This Coop project started as a passing discussion with my wife and in hopes of swaying her to allow us to raise chickens. Of course I had to promise the chickens were egglayers and not for the table. I always had this idea in the back of my mind to resurrect something that we had done many years ago on a much smaller scale. We had owned few chickens in the past when our sons were preteens and our daughter a toddler. As parents, we wanted our children exposed to the responsibilities of learning to care and raise animals in order to connect with nature and give them a better understanding of our environment besides staring into the abyss. I recall when I was 7 and 8 years old I had a rabbit, a few pigeons, and a cockrell. My grandfather who had immigrated from Italy, believed in the common practice of his era that animals were raised in their backyard for food and not as pets. To my despair all of my pets ended up on the table. I eventually overcame the trauma and learned that food does not come in boxes or wrapped in neatly plastics containers. It was a difficult lesson to understand at that tender age, but we persevere and learn much from our experiences.
Once the decision was made and of course with my wife's concurrence, I carefully looked over our property and found an area to build the coop. It was decided that our tool shed, having been built in a ideal location that already had a compound housing tortoises, would make an excellent addition; a nice structure for a lean-to hen house. I developed a plan in my mind and sketched it roughly on paper. It wasn't a fancy CAD design, but simply scratched out on a piece of paper so I had something to go by and come up with a list for building material. The plan had to include a very strong concrete foundation to discourage our nasty Formosan ground termite problems and possibly high winds. The design required a 10 x 4 feet base built up with rebar reinforced concrete footing (8 bags of 80 lbs quickrete), and (13) 4 x 8 x 16, (4) 8 x 8 x 8 hollow tiles filed with concrete (it's not going anywhere). The inside area would consist of a dirt floor covered with 1/2" welded wire. I introduced earthworms to the built-up composted soil before applying welded wire. The thought and purpose of adding worms is to breakdown the waste and other organic material, reduce smells, and the welded-wire was to keep the chickens from consuming the hardworking composting worms.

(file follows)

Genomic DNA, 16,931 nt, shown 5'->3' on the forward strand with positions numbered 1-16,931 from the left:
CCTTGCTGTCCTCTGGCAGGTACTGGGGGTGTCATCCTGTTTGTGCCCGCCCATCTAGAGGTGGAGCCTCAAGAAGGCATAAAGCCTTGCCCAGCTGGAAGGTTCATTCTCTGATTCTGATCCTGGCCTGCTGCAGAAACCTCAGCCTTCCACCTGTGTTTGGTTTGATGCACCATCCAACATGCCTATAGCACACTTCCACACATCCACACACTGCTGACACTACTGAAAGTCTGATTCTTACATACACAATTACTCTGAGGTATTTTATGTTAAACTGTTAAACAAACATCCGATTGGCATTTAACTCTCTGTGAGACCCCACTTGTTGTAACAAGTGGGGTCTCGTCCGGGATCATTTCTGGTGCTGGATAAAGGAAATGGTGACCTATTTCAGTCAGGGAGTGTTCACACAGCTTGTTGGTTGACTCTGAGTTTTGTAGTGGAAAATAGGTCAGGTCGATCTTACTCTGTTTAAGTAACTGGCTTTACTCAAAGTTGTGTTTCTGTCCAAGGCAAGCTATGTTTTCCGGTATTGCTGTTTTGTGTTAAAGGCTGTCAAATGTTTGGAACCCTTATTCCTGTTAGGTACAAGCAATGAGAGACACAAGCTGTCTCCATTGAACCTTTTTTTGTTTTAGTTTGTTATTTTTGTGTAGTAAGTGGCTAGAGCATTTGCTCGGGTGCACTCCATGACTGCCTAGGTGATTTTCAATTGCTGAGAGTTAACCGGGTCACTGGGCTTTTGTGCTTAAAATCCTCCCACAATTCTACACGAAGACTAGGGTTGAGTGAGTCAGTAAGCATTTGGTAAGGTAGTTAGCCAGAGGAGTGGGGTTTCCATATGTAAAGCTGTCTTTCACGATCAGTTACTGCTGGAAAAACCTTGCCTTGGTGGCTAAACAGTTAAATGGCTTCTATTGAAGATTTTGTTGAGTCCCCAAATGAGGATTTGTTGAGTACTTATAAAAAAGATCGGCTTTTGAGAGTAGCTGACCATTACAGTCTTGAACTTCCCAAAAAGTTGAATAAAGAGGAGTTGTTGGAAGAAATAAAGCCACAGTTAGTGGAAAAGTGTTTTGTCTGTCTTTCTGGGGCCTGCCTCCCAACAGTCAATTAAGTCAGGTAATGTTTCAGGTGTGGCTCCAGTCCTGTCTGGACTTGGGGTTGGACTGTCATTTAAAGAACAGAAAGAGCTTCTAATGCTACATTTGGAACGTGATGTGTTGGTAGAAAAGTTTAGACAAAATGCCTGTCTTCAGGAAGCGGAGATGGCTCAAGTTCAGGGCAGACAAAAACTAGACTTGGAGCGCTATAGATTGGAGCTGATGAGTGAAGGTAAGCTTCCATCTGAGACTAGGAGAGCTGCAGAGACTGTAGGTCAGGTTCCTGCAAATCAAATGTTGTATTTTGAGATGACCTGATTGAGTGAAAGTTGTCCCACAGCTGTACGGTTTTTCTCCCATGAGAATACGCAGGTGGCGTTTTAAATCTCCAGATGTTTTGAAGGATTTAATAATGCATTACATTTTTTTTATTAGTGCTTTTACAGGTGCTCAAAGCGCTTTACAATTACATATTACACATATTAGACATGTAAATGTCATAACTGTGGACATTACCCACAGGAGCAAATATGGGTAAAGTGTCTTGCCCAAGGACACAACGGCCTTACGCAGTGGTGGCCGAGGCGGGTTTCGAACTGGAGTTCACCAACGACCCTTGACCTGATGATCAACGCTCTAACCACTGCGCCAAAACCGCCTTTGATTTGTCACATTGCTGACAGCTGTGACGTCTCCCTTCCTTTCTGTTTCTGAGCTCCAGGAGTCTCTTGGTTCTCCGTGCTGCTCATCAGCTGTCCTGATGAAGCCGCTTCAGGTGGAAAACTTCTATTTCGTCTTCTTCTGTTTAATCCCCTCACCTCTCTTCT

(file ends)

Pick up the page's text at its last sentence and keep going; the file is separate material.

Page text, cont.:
Rough plans that were drawn. It helped me formulate what I needed to do so I
can minimize my errors.
The center section was dug out and replaced with composted
I had to buy a few 4x4x8 corner supports, 2x6 rafters and ledger, 2x4 rafters and sill, 2x3 purlins, 1x3s, and 1x2s, 4 polycarbonate corregated roofing sheets and associated horizontal closure plastic strips, 7 anchor bolts for the sill, various sizes of stainless steel fasteners and washers, rust proof nickel staples, 6 joist hangers, 4 lag bolts, . Additionally, I purchased a 5/8" sheet of non-treated plywood to construct the nesting boxes. The nesting box design was gathered from researching the internet (the website is noted below). The rest of the lumber was recycled material obtained from a community playground project that I provided oversight in its reconstruction. There was a large gazebo which was also being refurbished. The retrieved timber was 2x3x10 weathered cedar. The contractor had removed the10 feet railing sections and he was going to dispose the material at the local landfill.
Corrugated Polycarbonate Roof provides for lots of sun
and moon light.
Open to the balmy tropical climate.
Ramp is made with 3/4" PVC pipe and coated 1/2" welded-wire.
Used plastic ties to secure welded-wire. Star fruit perch above the
nesting boxes and a cedar board below. The hens graduated
to the top perch as they matured.
Added this folding 1x2 screen for wind protection and to give the
hens a sense of security when they roost on the top perch.
I may build a screen for the below section.
Folding 1x2 screen can be opened and secured to the tool shed.
Nesting box, outside view.
Nesting box inside view.
Drew this out on paper using the plans as noted above. I transferred the dimensions
on to the plywood.
Coop Door. Waterline and spigot extended to the corner
in order to attach automatic waterer.
Barely make out the water pressure valve and nipples.
The 4" PVC automatic feeder was a design that I found at:
Latches to secure the door. I wouldn't want my BOs to be
kidnapped by a chicken knapper.
Lots of room for the birds to forage and chase each other.
Enclosed by CMU walls.
Chainlink fence reinforced with corrugated sheetmetal.
Living in harmony.